Dr. Wayne Taylor - Taylor Enterprises, Inc.
for Engineers and Quality
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CAPAs and Trending of Quality Data
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Spec Setting, Tolerance Analysis and Robust Design
Statistical Process Control
Design of Experiments
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Statistical Procedures for the Medical Device Industry
STAT-16: Statistical Techniques for Equivalence Testing
This procedure provides statistical techniques for demonstrating
equivalence of a new product or process to an existing product or
process. This is an alternate approach to demonstrating the product or
process meets established requirements per the following procedures:.
- Confidence Limits for the Difference between Two Averages
- Equivalence Test for Two Averages
- Confidence Limits for the Difference between Two Averages—Paired
- Equivalence Test for Two Averages—Paired Data
- Confidence Limits for the Ratio of Two Standard Deviations
- Equivalence Test for Two Standard Deviations
- Equivalence does not mean identical. It means the
difference is less than some predetermined difference Δ.
- Demonstrating equivalence requires defining a difference Δ
that is considered significant and then demonstrating with high
confidence the different is less than Δ.. Equivalence tests
are based on confidence intervals. The validated spreadsheet
STAT-12 to 16 - Confidence
Intervals and Equivalence Tests.xlsx
accompanying the book can be used for performing equivalence tests.
For example, suppose a difference of 2 or more is considered a
significance difference. As shown below, the 95 confidence
interval for the difference is between -2 and 2 so one can claim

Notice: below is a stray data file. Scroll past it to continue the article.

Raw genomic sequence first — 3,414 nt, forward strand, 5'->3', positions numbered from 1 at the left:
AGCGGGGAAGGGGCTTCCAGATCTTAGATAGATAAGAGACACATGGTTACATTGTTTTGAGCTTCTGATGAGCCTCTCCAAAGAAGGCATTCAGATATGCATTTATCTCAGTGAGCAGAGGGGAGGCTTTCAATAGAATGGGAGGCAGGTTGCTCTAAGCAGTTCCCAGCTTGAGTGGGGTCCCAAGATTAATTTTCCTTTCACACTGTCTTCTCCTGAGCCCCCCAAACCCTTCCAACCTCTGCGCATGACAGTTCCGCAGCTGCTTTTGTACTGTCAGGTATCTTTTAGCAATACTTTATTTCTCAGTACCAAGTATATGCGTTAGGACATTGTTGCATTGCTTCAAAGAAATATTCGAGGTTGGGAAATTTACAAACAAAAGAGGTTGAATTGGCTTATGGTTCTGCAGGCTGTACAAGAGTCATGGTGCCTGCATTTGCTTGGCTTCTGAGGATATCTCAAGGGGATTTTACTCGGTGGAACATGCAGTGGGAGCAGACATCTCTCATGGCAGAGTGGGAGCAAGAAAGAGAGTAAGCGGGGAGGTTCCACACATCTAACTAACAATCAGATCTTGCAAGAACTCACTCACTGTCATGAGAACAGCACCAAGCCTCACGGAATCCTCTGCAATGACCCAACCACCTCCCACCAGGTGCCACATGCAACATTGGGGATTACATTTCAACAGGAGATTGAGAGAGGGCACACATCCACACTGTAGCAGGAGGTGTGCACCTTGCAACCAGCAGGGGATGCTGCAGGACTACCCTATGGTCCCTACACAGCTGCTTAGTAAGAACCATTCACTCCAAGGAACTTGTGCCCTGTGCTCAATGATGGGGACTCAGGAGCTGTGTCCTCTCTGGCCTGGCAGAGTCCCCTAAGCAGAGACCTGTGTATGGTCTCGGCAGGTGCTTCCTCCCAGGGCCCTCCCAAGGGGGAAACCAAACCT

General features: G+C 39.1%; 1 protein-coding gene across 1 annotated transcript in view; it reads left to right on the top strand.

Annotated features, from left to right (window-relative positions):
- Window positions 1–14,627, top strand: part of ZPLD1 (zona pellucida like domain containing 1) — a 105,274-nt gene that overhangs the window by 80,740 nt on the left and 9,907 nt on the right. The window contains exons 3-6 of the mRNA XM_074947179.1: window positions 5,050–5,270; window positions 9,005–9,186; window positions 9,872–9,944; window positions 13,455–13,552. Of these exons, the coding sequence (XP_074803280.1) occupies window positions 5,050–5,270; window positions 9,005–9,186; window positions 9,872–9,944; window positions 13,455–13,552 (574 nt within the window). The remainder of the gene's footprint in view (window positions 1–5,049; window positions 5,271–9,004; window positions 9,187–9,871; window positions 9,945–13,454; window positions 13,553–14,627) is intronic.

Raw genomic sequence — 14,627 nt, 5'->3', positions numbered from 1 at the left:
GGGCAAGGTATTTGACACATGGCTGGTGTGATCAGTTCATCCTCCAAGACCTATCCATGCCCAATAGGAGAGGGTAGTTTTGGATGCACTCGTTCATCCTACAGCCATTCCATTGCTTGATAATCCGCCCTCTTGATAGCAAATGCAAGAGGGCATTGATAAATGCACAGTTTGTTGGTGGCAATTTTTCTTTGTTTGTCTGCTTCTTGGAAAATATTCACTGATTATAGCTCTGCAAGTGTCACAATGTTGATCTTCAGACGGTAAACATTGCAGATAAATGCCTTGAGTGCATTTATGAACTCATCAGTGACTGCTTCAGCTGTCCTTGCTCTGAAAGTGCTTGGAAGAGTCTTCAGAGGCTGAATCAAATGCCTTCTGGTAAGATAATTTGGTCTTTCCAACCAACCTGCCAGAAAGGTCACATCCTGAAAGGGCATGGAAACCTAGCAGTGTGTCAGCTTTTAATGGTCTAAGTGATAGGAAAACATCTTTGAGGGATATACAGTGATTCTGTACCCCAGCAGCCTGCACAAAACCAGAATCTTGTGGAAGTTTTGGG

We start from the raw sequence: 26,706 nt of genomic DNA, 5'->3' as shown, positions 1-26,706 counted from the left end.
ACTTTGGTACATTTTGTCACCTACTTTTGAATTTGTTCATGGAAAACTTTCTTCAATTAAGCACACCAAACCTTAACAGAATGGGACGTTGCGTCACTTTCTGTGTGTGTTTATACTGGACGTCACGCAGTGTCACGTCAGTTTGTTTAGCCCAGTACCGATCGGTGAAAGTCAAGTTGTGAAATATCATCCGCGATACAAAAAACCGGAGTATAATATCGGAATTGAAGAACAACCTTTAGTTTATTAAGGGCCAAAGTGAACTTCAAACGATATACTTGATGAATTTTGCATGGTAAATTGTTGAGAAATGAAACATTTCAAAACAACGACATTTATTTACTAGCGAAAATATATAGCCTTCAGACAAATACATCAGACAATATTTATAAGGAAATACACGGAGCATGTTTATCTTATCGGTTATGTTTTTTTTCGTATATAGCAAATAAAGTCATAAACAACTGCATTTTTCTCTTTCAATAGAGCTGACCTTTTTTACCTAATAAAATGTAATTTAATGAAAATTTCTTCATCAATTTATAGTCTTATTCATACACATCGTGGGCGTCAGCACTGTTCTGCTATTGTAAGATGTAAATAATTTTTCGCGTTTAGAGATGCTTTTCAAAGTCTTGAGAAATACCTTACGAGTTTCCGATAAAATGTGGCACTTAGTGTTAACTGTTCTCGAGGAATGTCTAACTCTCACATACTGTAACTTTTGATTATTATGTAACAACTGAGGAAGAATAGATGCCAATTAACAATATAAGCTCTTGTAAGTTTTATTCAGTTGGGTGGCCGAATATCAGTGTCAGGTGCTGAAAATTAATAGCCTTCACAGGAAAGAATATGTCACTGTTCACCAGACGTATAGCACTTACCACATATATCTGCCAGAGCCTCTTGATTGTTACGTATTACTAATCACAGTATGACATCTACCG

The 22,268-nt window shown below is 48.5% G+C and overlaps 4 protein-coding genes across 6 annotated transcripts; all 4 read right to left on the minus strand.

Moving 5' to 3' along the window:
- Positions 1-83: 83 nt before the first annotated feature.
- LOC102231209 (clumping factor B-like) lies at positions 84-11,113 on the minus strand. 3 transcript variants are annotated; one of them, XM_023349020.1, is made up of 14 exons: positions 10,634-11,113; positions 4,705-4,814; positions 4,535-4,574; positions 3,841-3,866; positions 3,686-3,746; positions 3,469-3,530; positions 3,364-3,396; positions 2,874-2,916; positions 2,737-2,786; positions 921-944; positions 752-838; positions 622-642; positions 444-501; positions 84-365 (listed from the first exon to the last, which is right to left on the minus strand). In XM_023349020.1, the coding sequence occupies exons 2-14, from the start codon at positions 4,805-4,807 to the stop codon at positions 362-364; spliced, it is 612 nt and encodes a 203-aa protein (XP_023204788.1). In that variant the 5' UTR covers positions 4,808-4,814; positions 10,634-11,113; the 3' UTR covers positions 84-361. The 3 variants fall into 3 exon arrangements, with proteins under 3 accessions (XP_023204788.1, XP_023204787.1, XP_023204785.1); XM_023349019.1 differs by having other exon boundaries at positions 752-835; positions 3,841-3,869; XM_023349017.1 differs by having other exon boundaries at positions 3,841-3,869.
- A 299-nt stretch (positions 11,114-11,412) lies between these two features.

- Procedures for calculating sample size are provided.
However, a passing equivalence test is valid regardless of the
sample size used. For smaller sample sizes the confidence
intervals will be wider, making it harder to pass. The risk of
too small a sample size is falsely failing the equivalence test.
The procedure for calculating sample size is too ensure a reasonable
chance of passing equivalent groups.
- Equivalence tests cannot be chained together. B is
equivalent to A and C is equivalent to B does not mean C is
equivalent to A. The difference could be 2 times Δ. One
must prove directly that C is equivalent to A. An alternate
approach is to use A to establish specification limits and then show
B and C meet the specification limits. Setting specification
limits is described in
STAT-11, Statistical Techniques for Setting Specifications.
- A t-test by itself is not a valid approach for demonstrating
equivalence. If it is believed that equivalence testing
requires fewer samples than demonstrating the specification limits
are meet, equivalence testing is being done wrong. Equivalence
testing is generally used when there are not specification limits.
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September 08, 2017